Giant house spiders are hitchhikers, and most are concealed in boxes or objects to find their way into a home. Through wall cracks and holes under doors, the pests can even come within. When males come out of their dens to find mates, giant house spider sightings are most prevalent from summer to fall.
Its scale is the most evident feature of the giant house spider. Adult males may have a leg span of up to 4 inches, and females may have a leg span of up to 2 inches.
Usually, the giant house spider is dark green, brown, or beige. Their belly is orange, beige, and grey mottled and seems to have no leg banding. In the summer or fall, giant house spiders mature and mate shortly afterward. Over a span of several weeks, males and females cohabit and mate. The male finally dies and is consumed by the female. Giant house spider females spin sheet-like cobwebs into which, throughout her lifetime, the female usually builds one or more egg sacs. There will be 40-50 eggs in each egg sac, but only around 1-2% of the spiderlings that hatch will live to enter maturity.
Bites from the giant house spider usually trigger pain similar to a bee sting. The pain is typically localized and persists for a couple of hours or less than 1-2 days at its worst.
The hobo spider's common name derives from its supposed strategy of extending its distribution by hitching human rides along major highways in the Pacific Northwest. In fact, in the 1930s, the hobo spider was introduced from Europe and has since been founded in at least six states, displacing several indigenous species of a spider as it spreads.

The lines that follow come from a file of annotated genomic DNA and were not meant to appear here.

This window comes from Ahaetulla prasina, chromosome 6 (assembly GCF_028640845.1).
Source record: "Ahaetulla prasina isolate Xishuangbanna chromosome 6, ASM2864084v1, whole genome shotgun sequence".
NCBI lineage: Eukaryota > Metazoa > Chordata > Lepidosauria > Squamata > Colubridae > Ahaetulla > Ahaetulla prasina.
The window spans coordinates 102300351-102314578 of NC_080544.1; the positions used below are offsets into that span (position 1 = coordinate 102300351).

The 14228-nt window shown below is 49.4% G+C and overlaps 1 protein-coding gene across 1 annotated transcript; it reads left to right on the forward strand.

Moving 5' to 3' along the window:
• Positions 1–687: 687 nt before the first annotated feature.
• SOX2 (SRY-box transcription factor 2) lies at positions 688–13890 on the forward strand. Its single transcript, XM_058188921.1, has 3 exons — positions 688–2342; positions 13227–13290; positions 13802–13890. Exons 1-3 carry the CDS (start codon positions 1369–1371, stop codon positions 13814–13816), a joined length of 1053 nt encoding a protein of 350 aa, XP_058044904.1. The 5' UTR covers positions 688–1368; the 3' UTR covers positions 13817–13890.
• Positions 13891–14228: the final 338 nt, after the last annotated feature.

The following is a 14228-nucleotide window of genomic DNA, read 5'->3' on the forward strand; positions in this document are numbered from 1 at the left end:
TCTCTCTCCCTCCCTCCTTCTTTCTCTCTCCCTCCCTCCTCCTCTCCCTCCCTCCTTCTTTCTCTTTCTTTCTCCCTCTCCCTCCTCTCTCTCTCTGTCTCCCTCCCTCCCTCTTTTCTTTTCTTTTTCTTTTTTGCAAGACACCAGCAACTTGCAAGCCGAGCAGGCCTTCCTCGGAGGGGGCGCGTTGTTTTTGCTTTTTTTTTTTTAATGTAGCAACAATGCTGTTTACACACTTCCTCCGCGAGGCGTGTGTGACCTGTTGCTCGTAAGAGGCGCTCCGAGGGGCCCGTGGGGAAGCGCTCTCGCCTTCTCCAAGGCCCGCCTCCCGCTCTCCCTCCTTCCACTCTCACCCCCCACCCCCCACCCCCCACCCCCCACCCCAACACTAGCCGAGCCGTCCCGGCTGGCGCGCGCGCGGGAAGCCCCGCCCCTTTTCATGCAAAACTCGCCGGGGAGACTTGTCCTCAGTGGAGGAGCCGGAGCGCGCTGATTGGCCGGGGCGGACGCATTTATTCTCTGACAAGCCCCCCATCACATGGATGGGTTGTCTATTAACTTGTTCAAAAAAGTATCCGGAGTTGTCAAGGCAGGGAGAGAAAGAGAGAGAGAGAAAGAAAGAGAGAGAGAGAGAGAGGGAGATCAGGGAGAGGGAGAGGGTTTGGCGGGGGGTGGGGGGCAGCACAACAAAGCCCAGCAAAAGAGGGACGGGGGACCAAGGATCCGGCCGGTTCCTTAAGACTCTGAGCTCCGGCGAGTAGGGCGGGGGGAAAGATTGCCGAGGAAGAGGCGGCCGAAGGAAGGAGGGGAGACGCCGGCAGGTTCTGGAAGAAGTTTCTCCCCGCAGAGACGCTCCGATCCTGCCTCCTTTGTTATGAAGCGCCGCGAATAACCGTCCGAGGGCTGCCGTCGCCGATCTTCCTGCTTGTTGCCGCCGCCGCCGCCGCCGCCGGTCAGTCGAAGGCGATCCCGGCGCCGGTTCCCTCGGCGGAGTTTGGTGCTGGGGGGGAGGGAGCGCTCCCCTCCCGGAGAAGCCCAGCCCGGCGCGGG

Light to medium brown with a dark stripe down the middle to either side of lighter midline stripes; broad light brown legs without bands. In diameter, including limbs, 1-1 and 3/4 "(40-50 mm). With females substantially bigger than males, body sizes vary from 5/16 "to 9/16".
Hobo spiders create funnel webs that open with one end extending outward into a large, gently rounded sheet at both sides. In the rear of the network, an escape tunnel is typically constructed, which leads to a deep crack or another safe zone. Males roam widely around finding a mate from late June to October. During the peak activity cycle in August and September, many rampaging males may also reach the ground level of a structure every day. As this roaming habit brings them into interaction with people, male hobo spiders are liable for more strikes than female hobo spiders.
In almost any ecosystem containing openings, cracks, or crevices that can enable the construction of tunnels, Hobo spiders can be found. They are seldom found above floor level because they are weak climbers. Dark, wet areas are frequent and are most commonly found in basements, window wells, and crawl spaces.
In defense, the hobo spider can start biting; but the consequences of hobo spider bites are debated as these spiders are often correlated with other species. In fact, misinformation regarding hobo spiders is so widespread that they were previously assumed to be able to create a gangrenous lesion similar to that experienced by brown recluse spiders. Most of the proof in such cases, however, have been disputable. The prevalent theory is that bites of the hobo spider trigger only moderate pain and swelling.